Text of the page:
Overtime and the Fair Labor Standards Act
December 30, 2014•21 min
The Fair Labor Standards Act (FLSA) is often overlooked as a part of workers' compensation because it does not involve injury. The FLSA was a job creation bill passed in the 1930s that requires all employers in the United States to pay employees time-and-a-half, or 1.5 times their normal rate applied to every hour worked in overtime. As probably every worker knows, overtime starts after 40 hours of work per week. This is a federal statute that applies in every state to every worker, although 29 states have their own Wage and Hour laws. Who is exempt from the FLSA, how is this law enforced, and what related issues arise?
In this episode of Workers Comp Matters, host Alan Pierce interviews Michael Galpern, a workers' compensation lawyer who specializes in the Wage and Hour area of the law. Together they discuss the importance of the FLSA, what types of managerial positions are exempt from the law, and how the Departments of Labor enforce the law. Galpern explains the issues that arise with tipped employees and cash methods of compensation. If an employee has suffered an infraction or violation of the FLSA, he urges them to find a lawyer. The attorney will know what questions to ask of the employer and what documents to require for discovery. Furthermore, the defendant must pay for the attorney if the case is ruled in favor of the plaintiff. Galpern gives an example of a case, Stillman versus Staples, in which Staples had classified many of their assistant managers as managers and claimed them exempt from the FLSA. Tune in to hear the exciting verdict. Overall, Galpern emphasizes that every job in the United States is covered under the FLSA; some jobs may be covered and exempted, but all are initially covered.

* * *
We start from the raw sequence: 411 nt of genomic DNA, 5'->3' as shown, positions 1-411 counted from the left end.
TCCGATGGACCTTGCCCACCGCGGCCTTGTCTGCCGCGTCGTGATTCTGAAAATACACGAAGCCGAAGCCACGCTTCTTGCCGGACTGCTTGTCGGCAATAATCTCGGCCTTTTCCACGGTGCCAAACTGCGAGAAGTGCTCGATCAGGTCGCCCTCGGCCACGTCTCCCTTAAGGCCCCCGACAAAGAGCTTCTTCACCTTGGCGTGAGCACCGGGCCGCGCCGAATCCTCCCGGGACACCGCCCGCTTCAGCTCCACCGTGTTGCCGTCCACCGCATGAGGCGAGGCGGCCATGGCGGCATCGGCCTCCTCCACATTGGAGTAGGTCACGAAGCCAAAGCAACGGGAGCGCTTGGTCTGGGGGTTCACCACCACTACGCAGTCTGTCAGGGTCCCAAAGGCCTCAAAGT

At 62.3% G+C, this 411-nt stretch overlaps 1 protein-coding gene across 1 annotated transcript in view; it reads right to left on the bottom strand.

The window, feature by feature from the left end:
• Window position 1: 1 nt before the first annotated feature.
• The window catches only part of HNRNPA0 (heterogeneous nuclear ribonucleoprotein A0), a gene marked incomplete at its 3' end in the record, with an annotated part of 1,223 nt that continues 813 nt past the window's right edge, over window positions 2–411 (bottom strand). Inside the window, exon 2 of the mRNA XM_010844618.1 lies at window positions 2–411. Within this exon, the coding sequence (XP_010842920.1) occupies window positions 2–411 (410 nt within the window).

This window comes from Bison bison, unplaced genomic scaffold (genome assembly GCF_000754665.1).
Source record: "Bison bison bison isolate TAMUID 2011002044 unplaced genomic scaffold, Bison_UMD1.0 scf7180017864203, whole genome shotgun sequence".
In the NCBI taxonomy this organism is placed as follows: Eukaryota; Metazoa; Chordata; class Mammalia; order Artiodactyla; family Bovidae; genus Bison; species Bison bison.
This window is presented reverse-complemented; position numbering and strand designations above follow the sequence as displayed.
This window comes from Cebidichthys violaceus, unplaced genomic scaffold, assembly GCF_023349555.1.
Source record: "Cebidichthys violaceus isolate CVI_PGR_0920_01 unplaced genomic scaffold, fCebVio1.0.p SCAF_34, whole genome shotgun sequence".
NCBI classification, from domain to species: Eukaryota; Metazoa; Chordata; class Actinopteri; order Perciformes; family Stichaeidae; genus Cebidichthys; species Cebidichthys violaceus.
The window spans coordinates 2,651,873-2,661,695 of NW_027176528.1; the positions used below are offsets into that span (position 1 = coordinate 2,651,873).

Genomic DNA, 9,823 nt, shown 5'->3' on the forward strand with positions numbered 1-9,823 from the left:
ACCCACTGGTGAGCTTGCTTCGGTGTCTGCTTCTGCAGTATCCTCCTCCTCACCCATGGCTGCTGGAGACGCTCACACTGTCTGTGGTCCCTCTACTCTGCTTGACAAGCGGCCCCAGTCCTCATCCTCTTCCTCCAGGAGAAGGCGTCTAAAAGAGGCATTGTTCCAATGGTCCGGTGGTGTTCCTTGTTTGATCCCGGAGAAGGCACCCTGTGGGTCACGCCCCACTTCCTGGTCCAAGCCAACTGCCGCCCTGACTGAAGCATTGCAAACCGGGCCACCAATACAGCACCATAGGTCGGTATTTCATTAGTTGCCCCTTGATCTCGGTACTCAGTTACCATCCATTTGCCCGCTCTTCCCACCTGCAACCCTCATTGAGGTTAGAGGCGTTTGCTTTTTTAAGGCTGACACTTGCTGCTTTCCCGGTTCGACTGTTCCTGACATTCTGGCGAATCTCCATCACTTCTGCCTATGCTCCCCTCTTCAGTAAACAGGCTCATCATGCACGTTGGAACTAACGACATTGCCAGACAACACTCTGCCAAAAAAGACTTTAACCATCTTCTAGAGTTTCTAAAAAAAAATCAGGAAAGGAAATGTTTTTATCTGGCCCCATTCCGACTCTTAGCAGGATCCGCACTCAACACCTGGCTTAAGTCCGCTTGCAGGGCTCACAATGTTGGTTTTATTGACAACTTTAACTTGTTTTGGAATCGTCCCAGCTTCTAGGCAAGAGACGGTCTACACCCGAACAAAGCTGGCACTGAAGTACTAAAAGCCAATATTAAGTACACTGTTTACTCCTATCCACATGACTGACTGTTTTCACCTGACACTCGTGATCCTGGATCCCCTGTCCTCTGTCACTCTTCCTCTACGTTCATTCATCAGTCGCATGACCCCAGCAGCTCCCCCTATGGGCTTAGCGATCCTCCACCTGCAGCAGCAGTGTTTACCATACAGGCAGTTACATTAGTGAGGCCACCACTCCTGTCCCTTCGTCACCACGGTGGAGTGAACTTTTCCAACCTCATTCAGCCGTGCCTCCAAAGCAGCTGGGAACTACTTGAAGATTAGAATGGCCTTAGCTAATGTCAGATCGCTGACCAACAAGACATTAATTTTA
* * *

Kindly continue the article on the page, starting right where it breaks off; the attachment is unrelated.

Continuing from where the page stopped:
Michael Galpern is the Co-Managing Partner and Chairman of the Wage and Hour department of the Locks Law Firm in Cherry Hill, New Jersey. Galpern is also the new president of the Workers Injury Law and Advocacy Group (WILG) and the past president of the New Jersey Association for Justice. Galpern has also been an invited lecturer on numerous occasions, speaking on subjects related to civil litigation and complex torts.
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